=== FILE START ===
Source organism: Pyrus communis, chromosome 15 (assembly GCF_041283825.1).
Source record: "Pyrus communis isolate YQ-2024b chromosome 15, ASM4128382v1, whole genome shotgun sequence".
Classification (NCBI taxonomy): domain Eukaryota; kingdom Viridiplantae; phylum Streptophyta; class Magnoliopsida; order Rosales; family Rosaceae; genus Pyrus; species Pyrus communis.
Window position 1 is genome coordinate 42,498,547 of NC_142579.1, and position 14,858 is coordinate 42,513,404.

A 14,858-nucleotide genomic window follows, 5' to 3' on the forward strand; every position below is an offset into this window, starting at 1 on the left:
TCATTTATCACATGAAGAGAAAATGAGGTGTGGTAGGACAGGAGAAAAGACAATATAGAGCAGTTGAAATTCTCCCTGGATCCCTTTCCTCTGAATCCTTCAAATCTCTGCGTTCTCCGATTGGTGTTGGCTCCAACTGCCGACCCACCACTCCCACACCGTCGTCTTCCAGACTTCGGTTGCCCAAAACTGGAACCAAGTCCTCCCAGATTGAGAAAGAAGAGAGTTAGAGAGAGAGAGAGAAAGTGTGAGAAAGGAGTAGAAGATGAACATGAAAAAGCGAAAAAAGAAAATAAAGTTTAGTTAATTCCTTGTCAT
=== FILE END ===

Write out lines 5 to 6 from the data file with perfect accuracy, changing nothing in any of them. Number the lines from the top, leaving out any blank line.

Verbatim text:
A 14,858-nucleotide genomic window follows, 5' to 3' on the forward strand; every position below is an offset into this window, starting at 1 on the left:
TCATTTATCACATGAAGAGAAAATGAGGTGTGGTAGGACAGGAGAAAAGACAATATAGAGCAGTTGAAATTCTCCCTGGATCCCTTTCCTCTGAATCCTTCAAATCTCTGCGTTCTCCGATTGGTGTTGGCTCCAACTGCCGACCCACCACTCCCACACCGTCGTCTTCCAGACTTCGGTTGCCCAAAACTGGAACCAAGTCCTCCCAGATTGAGAAAGAAGAGAGTTAGAGAGAGAGAGAGAAAGTGTGAGAAAGGAGTAGAAGATGAACATGAAAAAGCGAAAAAAGAAAATAAAGTTTAGTTAATTCCTTGTCAT